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Mai 2017

Dr. Hakim Al-Nagah, advisor in the Libyan ministry for education: „I am in love with Marburg!“

In the beginning of May 2017 the DAAD Tunis organized the third network meeting and information seminar for leaders of international offices and Libyan higher education institutions. The Libyan ministry of education was represented by senior advisor Dr. Hakim Al-Nagah. Dr. Al-Nagah is a German alumni: he studied, researched and worked in Germany, speaks German very well and stands up for the German-Libyan relationship.

 
 

Dr. Al-Nagah, we are pleased to welcome you here in Hammamet at the 3rd DAAD seminar for Libyan higher education institutions.

You are an international expert with experiences in the academic and economic field: please present the focus areas of you work.

I have studied cultural sciences and international marketing at the University of Marburg and the University of Kassel, I taught and researched at Libyan universities and as the director of the economic office of the German embassy in Tripoli. Until today, I see myself as a facilitator between Germany and Libya. I worked as a translator for delegations and in my function as the advisor of the Libyan minister of education, I currently work for a closer German-Libyan cooperation within the areas of education and professional training.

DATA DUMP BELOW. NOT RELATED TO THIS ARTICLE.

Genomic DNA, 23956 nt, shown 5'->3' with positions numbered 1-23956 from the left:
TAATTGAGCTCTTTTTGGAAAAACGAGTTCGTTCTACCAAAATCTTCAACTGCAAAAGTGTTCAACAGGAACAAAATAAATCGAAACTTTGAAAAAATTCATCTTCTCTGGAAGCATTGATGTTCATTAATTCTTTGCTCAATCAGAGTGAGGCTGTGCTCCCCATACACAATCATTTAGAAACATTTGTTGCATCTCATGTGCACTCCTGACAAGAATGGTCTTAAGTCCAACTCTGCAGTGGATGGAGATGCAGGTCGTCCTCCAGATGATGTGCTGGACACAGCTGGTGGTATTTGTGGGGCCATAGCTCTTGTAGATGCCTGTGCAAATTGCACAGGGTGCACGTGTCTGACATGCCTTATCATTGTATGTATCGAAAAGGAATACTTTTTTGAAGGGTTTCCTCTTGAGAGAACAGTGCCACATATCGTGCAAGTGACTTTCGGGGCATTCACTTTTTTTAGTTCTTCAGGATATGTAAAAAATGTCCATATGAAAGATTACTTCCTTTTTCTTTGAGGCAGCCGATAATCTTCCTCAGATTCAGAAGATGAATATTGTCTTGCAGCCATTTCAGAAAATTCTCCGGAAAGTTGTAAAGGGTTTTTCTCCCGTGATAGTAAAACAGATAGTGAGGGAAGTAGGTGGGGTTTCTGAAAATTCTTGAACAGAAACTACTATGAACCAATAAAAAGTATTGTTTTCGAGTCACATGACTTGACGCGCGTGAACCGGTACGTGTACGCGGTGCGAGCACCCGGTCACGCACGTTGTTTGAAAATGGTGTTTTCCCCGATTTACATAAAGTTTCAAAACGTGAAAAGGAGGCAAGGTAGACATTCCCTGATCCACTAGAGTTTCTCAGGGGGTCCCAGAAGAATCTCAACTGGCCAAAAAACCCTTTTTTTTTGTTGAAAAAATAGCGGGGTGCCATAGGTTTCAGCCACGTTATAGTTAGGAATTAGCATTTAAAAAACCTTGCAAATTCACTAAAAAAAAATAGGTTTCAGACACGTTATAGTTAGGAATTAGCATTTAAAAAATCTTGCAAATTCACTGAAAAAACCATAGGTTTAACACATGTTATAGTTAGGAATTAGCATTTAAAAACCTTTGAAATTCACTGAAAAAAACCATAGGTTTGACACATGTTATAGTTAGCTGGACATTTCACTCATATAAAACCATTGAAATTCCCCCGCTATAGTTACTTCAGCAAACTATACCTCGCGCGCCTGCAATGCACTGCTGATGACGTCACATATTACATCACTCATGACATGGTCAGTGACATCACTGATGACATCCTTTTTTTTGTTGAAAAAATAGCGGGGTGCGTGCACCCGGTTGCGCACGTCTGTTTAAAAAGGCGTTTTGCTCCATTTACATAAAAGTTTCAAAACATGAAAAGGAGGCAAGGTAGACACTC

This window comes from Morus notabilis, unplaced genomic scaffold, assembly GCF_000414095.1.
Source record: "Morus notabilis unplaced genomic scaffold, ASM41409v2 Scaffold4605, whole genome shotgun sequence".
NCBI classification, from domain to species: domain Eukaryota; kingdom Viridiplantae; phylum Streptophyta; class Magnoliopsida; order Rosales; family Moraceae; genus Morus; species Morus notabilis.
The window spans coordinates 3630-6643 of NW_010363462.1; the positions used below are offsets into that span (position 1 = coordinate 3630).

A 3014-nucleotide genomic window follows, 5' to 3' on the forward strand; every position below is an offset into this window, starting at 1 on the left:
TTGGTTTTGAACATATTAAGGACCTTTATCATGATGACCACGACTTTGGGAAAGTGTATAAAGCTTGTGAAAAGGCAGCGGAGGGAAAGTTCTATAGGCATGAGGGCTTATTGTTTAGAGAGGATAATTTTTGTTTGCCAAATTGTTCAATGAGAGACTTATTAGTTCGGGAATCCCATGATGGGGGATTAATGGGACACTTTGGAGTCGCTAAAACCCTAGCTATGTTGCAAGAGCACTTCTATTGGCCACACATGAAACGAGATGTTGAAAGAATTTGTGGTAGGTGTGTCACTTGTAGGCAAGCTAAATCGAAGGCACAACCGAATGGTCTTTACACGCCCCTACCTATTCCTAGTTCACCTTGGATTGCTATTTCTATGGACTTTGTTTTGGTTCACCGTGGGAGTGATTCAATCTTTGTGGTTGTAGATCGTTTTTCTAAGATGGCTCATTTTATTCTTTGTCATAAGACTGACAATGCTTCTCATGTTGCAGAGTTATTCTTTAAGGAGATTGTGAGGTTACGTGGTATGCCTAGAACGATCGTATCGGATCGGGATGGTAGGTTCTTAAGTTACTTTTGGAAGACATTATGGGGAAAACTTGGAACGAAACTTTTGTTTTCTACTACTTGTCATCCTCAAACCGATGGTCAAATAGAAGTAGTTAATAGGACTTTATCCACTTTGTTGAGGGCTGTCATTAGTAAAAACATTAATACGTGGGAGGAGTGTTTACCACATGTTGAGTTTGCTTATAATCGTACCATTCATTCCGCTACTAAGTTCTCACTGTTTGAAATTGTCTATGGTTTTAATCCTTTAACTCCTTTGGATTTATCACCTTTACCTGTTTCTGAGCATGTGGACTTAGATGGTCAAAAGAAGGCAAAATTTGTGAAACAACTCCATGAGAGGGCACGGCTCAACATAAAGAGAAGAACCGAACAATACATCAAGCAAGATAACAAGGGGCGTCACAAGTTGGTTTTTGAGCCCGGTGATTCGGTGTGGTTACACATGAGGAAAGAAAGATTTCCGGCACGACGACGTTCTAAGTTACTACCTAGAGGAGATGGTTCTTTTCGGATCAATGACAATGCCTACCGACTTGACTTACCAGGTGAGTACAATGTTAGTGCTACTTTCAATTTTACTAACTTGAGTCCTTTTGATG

Concerning your position as the senior advisor of the Libyan minister for education: since when do you hold this position and where do you see the greatest problems and challenges for Libyan universities at the moment. Does a strategy for higher education institutions in Libya exist?

I am the senior advisor of the Libyan minister for education since one year. I see the greatest need for improvement in the management of Libyan universities: there is a lack of a functioning management-structures, the administration is poorly trained, inadequately equipped, and the system misses the know-how of modern management and good governance. Already under Gaddafi, Libya missed to foster international cooperation and to connect with the international scientific community. Networking and the development of partnerships was neglected. Now, we would like to catch up on this by attending conferences and participating in international forums, associations and MENA activities. Together with our partners in the region and from Europe we want to collaborate on global issues such as water, energy and nutrition. For instance, we were represented at the German-Arab Education Forum in Berlin/ October 2016, at the World Education Forum in London/ March 2017, and at the Euro-Mediterranean Ministerial Conference in Malta/ May 2017.